Take into consideration the landscape as to where your roads will go, and remember to leave larger spaces for things like parks, schools, hospitals, shopping complexes, train lines (if you're going to add these in), stations, airports, etc.

Once you're happy with the roads, you can move onto the next step.

[top]Step 6: Minor roads #1


We use a similar technique to the highways here to create the border effect. This time though, we'll use the 'Minor roads' square on the palette.

2. Group them all your roads together (highlight them all, Ctrl+G to group)
3. Bring up the Fill and Stroke window (Ctrl+Shift+F)
4. Set the line width to something large (I've used 4px in the example image)
5. Colour the line using the border colour of the 'Minor roads' on the palette

[top]Step 7: Minor roads #2


Now you need to create the 'inner' part of the highways.

1. Highlight the roads you already have
2. Duplicate it in its place (Ctrl+D)
3. Change its colour to the inner colour of the 'Minor roads' on the palette
4. Change the stroke width to something smaller than the outer roads (I've used 2px)

[top]Step 8: Parks and green areas


On a new layer (below all roads, but above background colour and water), you will fill in areas for your green spaces.

The easiest way to do this is to fill in gaps between roads (because most of your parks should be surrounded by roads right?). Using the fill tool, simply fill in the areas you want to have as green areas. If you fill between roads, it's a good idea to use the increase fill option (set to about 0.5px) to make sure that the fill fills the whole area (sometimes in Inkscape it doesn't).

Other areas you can just draw the shape you want and fill it in. Make sure there are roads to the parks/green areas though because they should be accessible.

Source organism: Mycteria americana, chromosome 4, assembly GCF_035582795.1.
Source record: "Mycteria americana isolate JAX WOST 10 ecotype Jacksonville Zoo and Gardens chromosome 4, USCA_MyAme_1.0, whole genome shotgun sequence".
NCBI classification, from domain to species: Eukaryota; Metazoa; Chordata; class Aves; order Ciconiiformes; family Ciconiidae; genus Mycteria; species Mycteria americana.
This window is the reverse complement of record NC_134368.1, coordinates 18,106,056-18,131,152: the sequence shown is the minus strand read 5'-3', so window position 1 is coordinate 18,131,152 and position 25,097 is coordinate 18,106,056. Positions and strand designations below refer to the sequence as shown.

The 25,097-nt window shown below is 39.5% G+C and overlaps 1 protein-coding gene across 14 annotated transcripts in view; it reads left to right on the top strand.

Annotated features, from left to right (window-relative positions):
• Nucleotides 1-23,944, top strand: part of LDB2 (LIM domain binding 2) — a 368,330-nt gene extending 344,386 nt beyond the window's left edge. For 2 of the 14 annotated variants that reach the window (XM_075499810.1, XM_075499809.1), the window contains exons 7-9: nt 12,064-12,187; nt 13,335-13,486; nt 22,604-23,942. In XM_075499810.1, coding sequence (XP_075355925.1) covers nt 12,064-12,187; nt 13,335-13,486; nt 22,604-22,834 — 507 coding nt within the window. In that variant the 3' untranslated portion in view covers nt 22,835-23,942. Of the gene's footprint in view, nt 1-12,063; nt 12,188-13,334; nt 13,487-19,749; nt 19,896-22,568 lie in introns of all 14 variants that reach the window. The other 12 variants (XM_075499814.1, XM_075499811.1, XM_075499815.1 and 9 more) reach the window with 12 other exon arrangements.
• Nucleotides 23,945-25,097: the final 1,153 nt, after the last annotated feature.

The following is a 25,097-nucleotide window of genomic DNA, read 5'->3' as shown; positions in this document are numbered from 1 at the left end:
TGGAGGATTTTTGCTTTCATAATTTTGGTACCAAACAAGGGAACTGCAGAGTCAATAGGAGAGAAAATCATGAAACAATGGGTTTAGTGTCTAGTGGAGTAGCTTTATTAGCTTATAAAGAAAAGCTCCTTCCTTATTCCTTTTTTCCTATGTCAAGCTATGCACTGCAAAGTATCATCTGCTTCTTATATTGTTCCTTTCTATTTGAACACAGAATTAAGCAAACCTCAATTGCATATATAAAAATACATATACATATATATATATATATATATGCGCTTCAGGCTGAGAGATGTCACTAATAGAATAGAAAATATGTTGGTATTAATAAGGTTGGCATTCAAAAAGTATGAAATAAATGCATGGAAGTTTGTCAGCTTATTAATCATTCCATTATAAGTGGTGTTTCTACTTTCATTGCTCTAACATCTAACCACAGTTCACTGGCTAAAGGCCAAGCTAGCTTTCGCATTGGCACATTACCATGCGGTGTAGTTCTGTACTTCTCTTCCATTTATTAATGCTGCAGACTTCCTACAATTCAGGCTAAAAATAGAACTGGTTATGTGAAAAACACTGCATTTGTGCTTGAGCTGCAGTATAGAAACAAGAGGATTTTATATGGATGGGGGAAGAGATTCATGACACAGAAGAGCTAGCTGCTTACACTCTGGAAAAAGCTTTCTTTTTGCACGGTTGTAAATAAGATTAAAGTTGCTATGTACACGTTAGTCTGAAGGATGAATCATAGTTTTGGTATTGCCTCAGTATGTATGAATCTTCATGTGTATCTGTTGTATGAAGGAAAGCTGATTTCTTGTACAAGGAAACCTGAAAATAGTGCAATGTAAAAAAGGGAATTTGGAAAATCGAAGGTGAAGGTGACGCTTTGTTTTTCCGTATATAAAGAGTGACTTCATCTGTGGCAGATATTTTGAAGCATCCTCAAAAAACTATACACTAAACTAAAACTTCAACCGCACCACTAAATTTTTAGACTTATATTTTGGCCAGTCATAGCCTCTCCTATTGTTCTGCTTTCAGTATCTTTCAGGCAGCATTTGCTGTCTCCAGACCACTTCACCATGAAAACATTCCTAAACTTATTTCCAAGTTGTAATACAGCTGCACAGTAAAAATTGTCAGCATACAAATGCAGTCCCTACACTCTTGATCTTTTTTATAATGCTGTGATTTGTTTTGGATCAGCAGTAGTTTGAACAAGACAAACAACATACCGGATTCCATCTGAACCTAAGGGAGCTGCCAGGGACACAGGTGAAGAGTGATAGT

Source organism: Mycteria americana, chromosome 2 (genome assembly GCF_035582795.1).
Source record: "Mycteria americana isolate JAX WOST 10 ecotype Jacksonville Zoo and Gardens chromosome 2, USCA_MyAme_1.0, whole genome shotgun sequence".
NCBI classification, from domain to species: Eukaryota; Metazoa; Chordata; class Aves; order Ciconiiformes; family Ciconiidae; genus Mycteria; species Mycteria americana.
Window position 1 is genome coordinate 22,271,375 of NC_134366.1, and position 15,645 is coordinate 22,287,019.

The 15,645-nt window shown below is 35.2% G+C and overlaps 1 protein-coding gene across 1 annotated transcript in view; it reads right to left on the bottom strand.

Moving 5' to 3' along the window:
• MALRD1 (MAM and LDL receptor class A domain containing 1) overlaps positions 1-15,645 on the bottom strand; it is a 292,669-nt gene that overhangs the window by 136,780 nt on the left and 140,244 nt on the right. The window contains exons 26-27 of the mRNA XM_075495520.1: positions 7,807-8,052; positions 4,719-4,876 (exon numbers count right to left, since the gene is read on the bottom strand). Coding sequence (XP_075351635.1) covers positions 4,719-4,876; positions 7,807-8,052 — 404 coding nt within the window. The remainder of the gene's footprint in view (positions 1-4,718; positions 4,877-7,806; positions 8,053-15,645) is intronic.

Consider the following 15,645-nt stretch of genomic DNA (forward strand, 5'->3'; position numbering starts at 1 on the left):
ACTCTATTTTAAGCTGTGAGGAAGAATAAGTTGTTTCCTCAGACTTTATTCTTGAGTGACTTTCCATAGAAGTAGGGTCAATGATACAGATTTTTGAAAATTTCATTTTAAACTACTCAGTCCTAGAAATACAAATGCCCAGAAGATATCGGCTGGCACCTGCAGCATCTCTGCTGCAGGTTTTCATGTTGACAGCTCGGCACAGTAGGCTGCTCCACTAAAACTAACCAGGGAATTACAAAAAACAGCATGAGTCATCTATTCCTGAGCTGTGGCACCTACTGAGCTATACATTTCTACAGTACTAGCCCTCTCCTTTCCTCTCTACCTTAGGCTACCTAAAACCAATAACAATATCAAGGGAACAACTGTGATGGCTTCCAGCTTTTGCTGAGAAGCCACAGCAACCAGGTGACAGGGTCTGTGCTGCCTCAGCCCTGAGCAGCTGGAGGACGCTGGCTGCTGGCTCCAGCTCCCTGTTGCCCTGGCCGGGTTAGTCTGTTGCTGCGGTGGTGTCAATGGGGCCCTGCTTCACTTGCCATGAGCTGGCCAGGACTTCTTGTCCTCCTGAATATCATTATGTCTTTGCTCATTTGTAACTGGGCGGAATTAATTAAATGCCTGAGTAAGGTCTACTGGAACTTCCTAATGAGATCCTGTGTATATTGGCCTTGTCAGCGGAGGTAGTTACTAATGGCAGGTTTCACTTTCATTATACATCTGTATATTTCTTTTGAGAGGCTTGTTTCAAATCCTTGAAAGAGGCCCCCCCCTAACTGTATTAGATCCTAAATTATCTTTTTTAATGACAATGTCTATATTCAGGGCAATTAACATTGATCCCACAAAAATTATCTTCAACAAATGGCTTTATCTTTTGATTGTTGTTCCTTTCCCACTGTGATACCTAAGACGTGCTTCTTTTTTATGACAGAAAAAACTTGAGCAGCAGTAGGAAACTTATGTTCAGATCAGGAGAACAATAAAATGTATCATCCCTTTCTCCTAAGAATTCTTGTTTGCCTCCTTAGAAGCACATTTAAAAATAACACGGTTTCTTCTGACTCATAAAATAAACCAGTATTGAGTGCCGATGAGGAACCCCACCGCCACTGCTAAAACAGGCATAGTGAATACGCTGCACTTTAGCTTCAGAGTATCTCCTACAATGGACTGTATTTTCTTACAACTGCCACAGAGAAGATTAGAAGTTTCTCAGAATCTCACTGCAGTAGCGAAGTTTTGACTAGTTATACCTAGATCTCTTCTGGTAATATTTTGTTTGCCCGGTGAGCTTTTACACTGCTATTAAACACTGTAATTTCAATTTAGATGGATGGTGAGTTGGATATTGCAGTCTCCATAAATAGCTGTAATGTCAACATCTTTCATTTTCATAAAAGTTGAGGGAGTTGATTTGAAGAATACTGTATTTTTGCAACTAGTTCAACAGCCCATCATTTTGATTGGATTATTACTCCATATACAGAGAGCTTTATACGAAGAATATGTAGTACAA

[top]Step 9: Other areas


Just like the parks and green areas, you can use the other colour palettes for other areas like hospitals, and other government/public buildings (schools, universities, arenas, theatres, etc).

You can use icons like on Google maps (I've used one for hospitals in my demonstration). These should go on a separate layer above all the roads/highways and other colours. You can create whatever symbols you like. My hospital symbol was inspired by Google Maps'.

You can also add labels for schools and parks etc, but I have chosen not to.

[top]Step 10: Other areas


Last but not least, is the labels for your suburbs and cities and such. Note that on the palette there are two colours for this, the inner and border colour. You can set the border colour of text using Shift+Click on the colour you want.

I recommend using a heavy/bold font for your label names as that way they're easier to read. Try and place them in areas that are not heavy on other labels/symbols so that it doesn't cover them.

[top]Step 11: Final product

Once you're finished making your other edits (you might want to add other things, it's up to you), you can export your image. In Inkscape you can do this through the menu or with Ctrl+Shift+E.

Make sure to select the option that exports the canvas/page only and save where you want. And presto! You're done! Here's my final map from the demonstration images in this article:



Comments (0)
Edit history
on 02/01/16 03:470hashimoved folder
on 02/01/16 03:460hashichanged summary
privacy | FAQs | rules | statistics | graphs | donate | api (indev)
Viewing CWS in: English | Time now is 21-Jan-17 15:15